A reference tool that may, or may not, be helpful is the Clark County, Nevada Assessor Property Records webpage. This database shows current, and recent owners. Some parcels contain historical owner information. However, it can be tricky to find it. To do so, you need to find past parcel identification numbers. For example, while very early records identified parcels by Section, Township, and Range, more recent records use an 11-digital parcel number.

To see if a parcel contains historical information in the assessor database, start by going to the Clark County Assessor Records and Maps webpage. The Parcel Map Index contains submaps for Clark County. If you can find the general area of your parcel, you will get a 5-6 digit number. As an example, the Wixon Ranch, used in early posts, falls in sections 177-10. These five digits can be used in a Parcel Maps Inquiry. Once you select a more detailed base map within this ranch, you can look for an 11-digital parcel number (I generally look for the smallest number available.) One of the lots in this submap, that we believe would fall within the old Wixon Ranch is 177-10-110-001.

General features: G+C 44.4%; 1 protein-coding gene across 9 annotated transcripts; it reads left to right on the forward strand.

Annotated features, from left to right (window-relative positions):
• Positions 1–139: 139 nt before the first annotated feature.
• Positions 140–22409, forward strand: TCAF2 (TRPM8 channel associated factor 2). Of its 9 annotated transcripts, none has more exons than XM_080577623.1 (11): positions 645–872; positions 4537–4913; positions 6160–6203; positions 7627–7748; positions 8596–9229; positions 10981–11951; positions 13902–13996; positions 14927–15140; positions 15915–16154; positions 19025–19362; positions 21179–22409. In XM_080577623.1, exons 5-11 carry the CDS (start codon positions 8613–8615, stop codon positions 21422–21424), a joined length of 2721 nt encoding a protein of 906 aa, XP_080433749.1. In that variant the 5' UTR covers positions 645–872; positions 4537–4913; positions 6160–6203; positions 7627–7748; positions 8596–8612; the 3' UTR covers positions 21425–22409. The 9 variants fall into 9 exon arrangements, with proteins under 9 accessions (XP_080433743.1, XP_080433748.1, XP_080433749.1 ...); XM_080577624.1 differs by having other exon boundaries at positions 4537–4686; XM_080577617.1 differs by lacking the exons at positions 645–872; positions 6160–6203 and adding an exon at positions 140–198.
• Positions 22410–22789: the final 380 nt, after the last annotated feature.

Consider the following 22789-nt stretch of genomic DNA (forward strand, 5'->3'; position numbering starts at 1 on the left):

Feeding this Parcel Number into a property records parcel number search will provide the current owner record. Above the record, click the Ownership History and you will find

  • A current parcel number of 177-10-110-001
  • A prior parcel number of 160-780-001
  • An 80-acre parcel owned, prior to 1971, by the Hughes Tool Company!

Flowing Wells

According to the City of Las Vegas web page, Las Vegas is Spanish for “The Meadows.” Around 1912, surveyor J. T. McWilliams created a map of artesian wells. The map pinpointed about 100 "flowing wells" and at least a dozen areas of "cultivated land."

If you know where to look, researching the history of these old ranches can be fun. This blog will be dedicated to trying to find out about some of the early Vegas ranches, who lived there, and how long they lasted.